This moated medieval palace, built for the Bishop of Wells, has 14 acres of RHS gardens around it and has links to the sacred past of the city of Wells.
The Palace was built in the early 13th century as the medieval home for Bishop Jocelin of Wells. It’s got everything you could want in a medieval building - moat, drawbridge, portcullis… Bishop Ralph knew that political war and plague could wreak havoc during the mid 1300s and the palace served not only as a home but as a symbol of authority and security. The current Bishop of Wells lives at the Palace today, but he’s much more friendly and invites visitors to discover the history of the Palace and see the rooms where Bishop Jocelin worked, slept and entertained. Other buildings, like the Chapel and Great Hall, were added in the late 1200s by Bishop Burnell, and an extra floor was added to the medieval building around 170 years ago. You can examine the portraits of past bishops in the Long Gallery, or pop into the chapel and watch the light streaming through stained glass collected from French churches after the 1789 Revolution.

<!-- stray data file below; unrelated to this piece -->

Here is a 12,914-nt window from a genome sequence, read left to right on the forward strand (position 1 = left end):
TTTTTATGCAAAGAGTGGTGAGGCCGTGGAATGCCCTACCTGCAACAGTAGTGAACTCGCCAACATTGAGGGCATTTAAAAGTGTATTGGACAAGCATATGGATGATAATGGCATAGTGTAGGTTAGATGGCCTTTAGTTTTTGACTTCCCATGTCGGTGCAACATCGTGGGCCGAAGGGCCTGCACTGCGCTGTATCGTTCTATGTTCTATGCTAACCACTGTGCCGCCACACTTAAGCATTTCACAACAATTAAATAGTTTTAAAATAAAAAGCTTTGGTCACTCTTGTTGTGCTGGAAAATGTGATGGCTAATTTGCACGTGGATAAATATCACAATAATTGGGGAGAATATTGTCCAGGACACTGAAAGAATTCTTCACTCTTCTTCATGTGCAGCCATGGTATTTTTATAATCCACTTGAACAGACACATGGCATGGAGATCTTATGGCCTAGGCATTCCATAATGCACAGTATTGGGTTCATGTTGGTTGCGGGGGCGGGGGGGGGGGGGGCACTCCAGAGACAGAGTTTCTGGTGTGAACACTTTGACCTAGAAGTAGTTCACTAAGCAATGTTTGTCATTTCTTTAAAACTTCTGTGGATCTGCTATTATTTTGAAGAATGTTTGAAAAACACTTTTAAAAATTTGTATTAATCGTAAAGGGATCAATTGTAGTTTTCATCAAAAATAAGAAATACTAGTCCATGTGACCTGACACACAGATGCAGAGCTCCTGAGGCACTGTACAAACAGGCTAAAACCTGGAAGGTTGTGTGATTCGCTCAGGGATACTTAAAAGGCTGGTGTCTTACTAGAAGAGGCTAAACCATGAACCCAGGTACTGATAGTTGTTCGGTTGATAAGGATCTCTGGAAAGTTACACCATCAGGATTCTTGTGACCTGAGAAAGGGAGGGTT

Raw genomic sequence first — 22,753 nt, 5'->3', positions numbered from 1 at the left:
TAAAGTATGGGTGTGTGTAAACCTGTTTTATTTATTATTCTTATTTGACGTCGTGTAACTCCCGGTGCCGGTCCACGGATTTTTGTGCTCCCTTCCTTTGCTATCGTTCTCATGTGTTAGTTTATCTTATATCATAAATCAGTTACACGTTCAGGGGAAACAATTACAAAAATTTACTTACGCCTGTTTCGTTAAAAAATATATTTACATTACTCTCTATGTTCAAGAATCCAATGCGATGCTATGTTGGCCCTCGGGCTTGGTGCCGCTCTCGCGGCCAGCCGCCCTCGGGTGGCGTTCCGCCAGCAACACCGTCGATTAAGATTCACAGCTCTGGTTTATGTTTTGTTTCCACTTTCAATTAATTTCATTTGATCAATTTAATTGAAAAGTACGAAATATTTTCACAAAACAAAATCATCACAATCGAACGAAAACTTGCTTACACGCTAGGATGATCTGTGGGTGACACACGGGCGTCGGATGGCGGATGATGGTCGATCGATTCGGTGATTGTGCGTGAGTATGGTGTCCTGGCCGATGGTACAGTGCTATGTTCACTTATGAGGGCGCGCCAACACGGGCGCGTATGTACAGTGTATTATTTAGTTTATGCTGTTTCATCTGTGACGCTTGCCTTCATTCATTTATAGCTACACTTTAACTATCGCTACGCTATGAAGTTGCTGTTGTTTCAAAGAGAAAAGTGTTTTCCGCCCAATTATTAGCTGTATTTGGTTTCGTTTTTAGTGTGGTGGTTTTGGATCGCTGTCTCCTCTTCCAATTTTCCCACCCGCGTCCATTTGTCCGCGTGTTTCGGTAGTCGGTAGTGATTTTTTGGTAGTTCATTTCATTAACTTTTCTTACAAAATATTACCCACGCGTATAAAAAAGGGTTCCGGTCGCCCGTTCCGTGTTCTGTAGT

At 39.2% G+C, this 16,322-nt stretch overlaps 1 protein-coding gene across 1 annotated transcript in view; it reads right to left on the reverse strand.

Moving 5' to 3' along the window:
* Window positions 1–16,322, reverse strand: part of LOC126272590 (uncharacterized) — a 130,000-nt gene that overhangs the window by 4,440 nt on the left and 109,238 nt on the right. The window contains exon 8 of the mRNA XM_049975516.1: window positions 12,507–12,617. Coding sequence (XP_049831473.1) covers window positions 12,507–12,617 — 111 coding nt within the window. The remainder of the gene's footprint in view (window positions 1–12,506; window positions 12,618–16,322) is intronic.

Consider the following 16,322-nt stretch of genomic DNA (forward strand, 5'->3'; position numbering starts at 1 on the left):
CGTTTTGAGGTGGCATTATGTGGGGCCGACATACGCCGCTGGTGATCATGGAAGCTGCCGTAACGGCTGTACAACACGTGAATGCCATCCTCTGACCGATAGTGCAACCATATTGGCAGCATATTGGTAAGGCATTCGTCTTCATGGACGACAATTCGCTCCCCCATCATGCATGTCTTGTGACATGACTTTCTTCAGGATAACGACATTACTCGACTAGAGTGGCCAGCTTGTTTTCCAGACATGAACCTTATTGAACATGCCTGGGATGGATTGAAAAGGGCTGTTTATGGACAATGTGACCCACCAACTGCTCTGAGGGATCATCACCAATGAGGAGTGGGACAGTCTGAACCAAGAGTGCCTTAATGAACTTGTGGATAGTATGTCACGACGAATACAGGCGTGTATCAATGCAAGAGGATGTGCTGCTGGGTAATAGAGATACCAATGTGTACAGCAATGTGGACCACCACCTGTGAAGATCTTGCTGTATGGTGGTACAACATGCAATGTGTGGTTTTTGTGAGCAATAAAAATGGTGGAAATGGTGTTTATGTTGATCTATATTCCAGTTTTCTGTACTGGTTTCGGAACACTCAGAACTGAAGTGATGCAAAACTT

The Great Hall was added by Bishop Brunell in the 13th century and is the 3rd largest secular hall in England after Canterbury and Westminster Palace. Though it’s no longer fully intact, it makes a grand backdrop for the Picturesque Garden, which was added later in the 19th century.
The city of Wells was named after the well pools in the grounds of the Palace. One pool in particular, St Andrew’s Well, has supplied water to the city since medieval times. Visit the Wells Gardens, or check out some of the other gardens on offer. They’ve been awarded RHS ‘Partner Garden’ status, recognising the “outstanding and exceptionally high standards of planting and design”. There’s a South Garden with wide lawns and mulberry trees, rose- and dahlia-filled East Garden, as well as a more modern Quiet Garden, less formal than the others and seeded with grasses and wildflowers. The Dragon’s Lair is an interactive playground for children, based on a legend about a dragon that terrorised Somerset in the 13th century. Dragons aside, it’s clear that the animals at the Bishop’s Palace truly are something special; even the swans that live in the surrounding moat have learned to ring a bell at the gatehouse for food.